Corruption, Right On!

  title={Corruption, Right On!},
  author={Smoki Musaraj},
  journal={Current Anthropology},
  pages={S105 - S116}
  • Smoki Musaraj
  • Published 19 March 2018
  • Political Science
  • Current Anthropology
Since 2002, the satirical investigative television show Fiks Fare (“Right On!” or “Exactly”) has aired immediately after prime-time news at a leading national broadcasting network in Albania. Through sting operations and cynical satire, the show tells the raw story of everyday experiences of corruption in Albanian society—from daily interactions with low-level public administration officers to the backroom deals of high-level officials. Over the years, Fiks Fare has endured as an effective… 

The Liberalization Process of Satire in Postauthoritarian Democracies: Potentials and Limits in Mexico’s Network Television

The potential of television satire, an important means of denunciation of abuses of power and incompetence by politicians, can be limited in post-authoritarian democracies, where previous

A Ritual of Corruption

Based on rich oral and written narratives by the students of my third-year class on the anthropology of the state, this article discusses the changing practical and affective relationship of young

The Anthropology of Corruption

Corruption is in the eye of the beholder. And yet it makes for an excellent focus of anthropological comparison, as the articles in this special issue of Current Anthropology make clear. Articles

Rethinking the Anthropology of Corruption

In our introduction to this special issue, we take stock of where the anthropological literature on corruption has come and where it might go next. Our goal is neither to provide an exhaustive

Crying ‘Crying Wolf’: How Misfires and Mexican Engineering Expertise are Made Meaningful

ABSTRACT On 28 July 2014, a smartphone app warned Mexicans of an earthquake that never came. Engineers took this misfire seriously, concerned that it might have a ‘cry wolf’ effect. They were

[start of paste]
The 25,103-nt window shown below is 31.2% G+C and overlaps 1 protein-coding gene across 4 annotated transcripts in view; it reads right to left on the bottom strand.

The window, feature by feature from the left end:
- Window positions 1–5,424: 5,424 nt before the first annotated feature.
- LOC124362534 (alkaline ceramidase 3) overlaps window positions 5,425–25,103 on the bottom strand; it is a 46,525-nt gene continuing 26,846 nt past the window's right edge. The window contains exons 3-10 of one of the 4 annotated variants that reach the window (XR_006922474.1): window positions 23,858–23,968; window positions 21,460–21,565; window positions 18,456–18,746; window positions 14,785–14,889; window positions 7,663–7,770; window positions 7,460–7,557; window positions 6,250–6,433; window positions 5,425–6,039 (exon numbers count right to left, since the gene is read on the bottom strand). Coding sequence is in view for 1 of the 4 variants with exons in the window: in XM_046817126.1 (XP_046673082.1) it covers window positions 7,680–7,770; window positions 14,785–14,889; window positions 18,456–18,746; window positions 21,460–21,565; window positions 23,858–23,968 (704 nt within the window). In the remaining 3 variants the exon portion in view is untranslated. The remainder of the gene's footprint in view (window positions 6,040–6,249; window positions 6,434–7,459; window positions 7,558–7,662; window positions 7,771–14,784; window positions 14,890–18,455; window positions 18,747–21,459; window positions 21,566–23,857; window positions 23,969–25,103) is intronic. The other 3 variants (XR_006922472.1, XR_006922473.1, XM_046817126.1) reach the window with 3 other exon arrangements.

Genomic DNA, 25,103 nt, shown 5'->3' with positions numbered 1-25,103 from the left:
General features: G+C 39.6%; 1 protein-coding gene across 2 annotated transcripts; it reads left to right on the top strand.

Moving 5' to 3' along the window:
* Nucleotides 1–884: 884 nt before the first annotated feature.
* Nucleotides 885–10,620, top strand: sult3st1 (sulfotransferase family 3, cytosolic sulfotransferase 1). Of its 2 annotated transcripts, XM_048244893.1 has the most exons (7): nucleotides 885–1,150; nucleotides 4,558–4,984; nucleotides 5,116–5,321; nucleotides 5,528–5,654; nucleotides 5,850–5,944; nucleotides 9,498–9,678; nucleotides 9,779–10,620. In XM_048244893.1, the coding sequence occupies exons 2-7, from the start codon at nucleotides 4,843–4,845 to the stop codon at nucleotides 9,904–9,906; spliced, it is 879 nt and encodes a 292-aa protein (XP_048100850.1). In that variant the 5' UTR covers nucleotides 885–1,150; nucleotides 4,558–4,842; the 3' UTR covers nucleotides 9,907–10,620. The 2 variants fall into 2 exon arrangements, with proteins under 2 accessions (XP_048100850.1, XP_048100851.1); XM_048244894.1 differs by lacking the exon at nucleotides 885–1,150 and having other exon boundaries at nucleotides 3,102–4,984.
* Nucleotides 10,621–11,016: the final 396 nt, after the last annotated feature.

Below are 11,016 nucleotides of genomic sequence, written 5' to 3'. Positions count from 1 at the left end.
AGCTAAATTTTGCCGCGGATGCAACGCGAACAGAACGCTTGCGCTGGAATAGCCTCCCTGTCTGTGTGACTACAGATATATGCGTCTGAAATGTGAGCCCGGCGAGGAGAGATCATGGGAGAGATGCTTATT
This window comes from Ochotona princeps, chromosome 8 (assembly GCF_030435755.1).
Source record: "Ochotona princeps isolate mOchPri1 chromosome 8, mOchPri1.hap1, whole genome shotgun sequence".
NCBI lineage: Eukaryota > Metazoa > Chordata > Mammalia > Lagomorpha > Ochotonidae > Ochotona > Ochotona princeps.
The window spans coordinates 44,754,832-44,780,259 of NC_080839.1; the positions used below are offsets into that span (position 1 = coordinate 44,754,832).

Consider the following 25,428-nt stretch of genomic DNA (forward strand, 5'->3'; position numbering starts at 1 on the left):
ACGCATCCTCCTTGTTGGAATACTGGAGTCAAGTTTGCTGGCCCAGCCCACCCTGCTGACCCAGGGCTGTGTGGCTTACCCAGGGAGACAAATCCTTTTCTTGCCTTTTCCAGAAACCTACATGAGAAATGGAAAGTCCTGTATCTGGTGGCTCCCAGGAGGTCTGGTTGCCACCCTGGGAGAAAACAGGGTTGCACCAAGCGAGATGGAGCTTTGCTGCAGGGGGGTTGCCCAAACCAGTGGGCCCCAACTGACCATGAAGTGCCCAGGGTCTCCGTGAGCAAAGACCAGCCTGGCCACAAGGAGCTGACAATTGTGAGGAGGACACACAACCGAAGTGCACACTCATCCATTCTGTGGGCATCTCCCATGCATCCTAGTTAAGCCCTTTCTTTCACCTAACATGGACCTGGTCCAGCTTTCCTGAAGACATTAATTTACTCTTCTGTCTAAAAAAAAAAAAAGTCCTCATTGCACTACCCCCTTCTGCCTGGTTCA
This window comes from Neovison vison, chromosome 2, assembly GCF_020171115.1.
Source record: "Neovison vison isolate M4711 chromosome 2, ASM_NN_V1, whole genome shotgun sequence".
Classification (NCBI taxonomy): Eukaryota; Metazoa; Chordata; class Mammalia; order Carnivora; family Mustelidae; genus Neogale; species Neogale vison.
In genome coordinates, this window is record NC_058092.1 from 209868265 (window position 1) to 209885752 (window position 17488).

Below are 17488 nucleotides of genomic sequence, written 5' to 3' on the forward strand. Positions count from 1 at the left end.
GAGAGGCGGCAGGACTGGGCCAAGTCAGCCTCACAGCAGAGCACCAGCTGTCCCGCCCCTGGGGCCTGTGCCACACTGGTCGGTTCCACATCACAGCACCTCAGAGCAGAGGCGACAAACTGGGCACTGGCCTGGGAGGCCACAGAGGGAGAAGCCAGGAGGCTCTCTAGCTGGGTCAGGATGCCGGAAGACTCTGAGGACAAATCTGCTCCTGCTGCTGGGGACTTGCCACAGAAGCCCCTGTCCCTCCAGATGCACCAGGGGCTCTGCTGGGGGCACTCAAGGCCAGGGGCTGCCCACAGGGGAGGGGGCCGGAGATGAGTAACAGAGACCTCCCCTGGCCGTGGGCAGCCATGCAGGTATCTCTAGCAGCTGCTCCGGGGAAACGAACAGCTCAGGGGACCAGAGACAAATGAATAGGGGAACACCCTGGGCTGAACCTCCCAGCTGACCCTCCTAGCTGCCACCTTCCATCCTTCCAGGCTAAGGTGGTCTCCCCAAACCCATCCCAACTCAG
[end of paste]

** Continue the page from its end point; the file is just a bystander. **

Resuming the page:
Laughing about Corruption in Ethiopian‐Chinese Encounters

  • M. Driessen
  • Political Science
    American Anthropologist
  • 2019

Cultural Anthropology in 2018: Captivity and Its Unruly Failures

  • K. Doughty
  • Political Science
    American Anthropologist
  • 2019



Trusted puppets, tarnished politicians: Humor and cynicism in Berlusconi's Italy

How does humor serve political leaders widely seen as inept? How does political satire shift when a country's own prime minister is both media mogul and object of ridicule? I examine humor of and

Decoding Albanian Organized Crime: Culture, Politics, and Globalization

Jana Arsovska, the author of this pioneering work, is a sociologist at the John Jay College of Criminal Justice who was born in Macedonia and specializes in Balkan organized crime. In the twelve-page

Internet X-Ray: E-Governance, Transparency, and the Politics of Immediation in India

Is it possible to cause a sensation by revealing something that everybody already knows? Certainly that is what seems to have happened in March 2001, when an up-and-coming Delhi-based Internet news

Satire and Dissent in the Age of Billionaires

Political satire and irony flourish especially when other forms of political critique are curtailed, or when conventional political categories, modes of expression, and organization seem

A Tale of Two Mayors

  • S. Tidey
  • Political Science
    Current Anthropology
  • 2018
In this article, I discuss three rounds of direct district head elections that took place in Kupang, in eastern Indonesia, between 2007 and 2012. The right to vote directly for a district head formed

Making Business Personal: Corruption, Anti-corruption, and Elite Networks in Post-Mao China

  • J. Osburg
  • Political Science
    Current Anthropology
  • 2018
This essay examines the unintended consequences of governance and economic reform efforts in post-Mao China through ethnographic examination of state audits, market reforms, and the recent

Italianization Accomplished. Forms and Structures of Albanian Television’s Dependency on Italian Media and Culture

After the fall of the Berlin Wall and the end of communist regimes in 1989, national media systems of the Eastern European countries belonging to the Soviet bloc began a process of transformation

A Discourse Analysis of Corruption: Instituting Neoliberalism against Corruption in Albania, 1998-2005. By Blendi Kajsiu. Southeast European Studies. Burlington: Ashgate, 2014. xvi, 207 pp. Appendix. Notes. Bibliography. Index. Figures. Tables. $107.96, hard bound.

elusive property of the Balkans: similar issues have resurfaced in Rwanda and elsewhere, and the book could therefore be useful for scholars of contemporary nation building. There seems to be some

On Historical Exhaustion: Argentine Critique in an Era of “Total Corruption”

  • Sarah T. Muir
  • Political Science
    Comparative Studies in Society and History
  • 2016
Abstract This essay examines the experience of corruption as an unavoidable and self-destructive dynamic of everyday life in post-crisis Argentina. Embedded in both everyday practices and popular

Red Tape: Bureaucracy, Structural Violence, and Poverty in India

Red Tape presents a major new theory of the state developed by the renowned anthropologist Akhil Gupta. Seeking to understand the chronic and widespread poverty in India, the world's fourth largest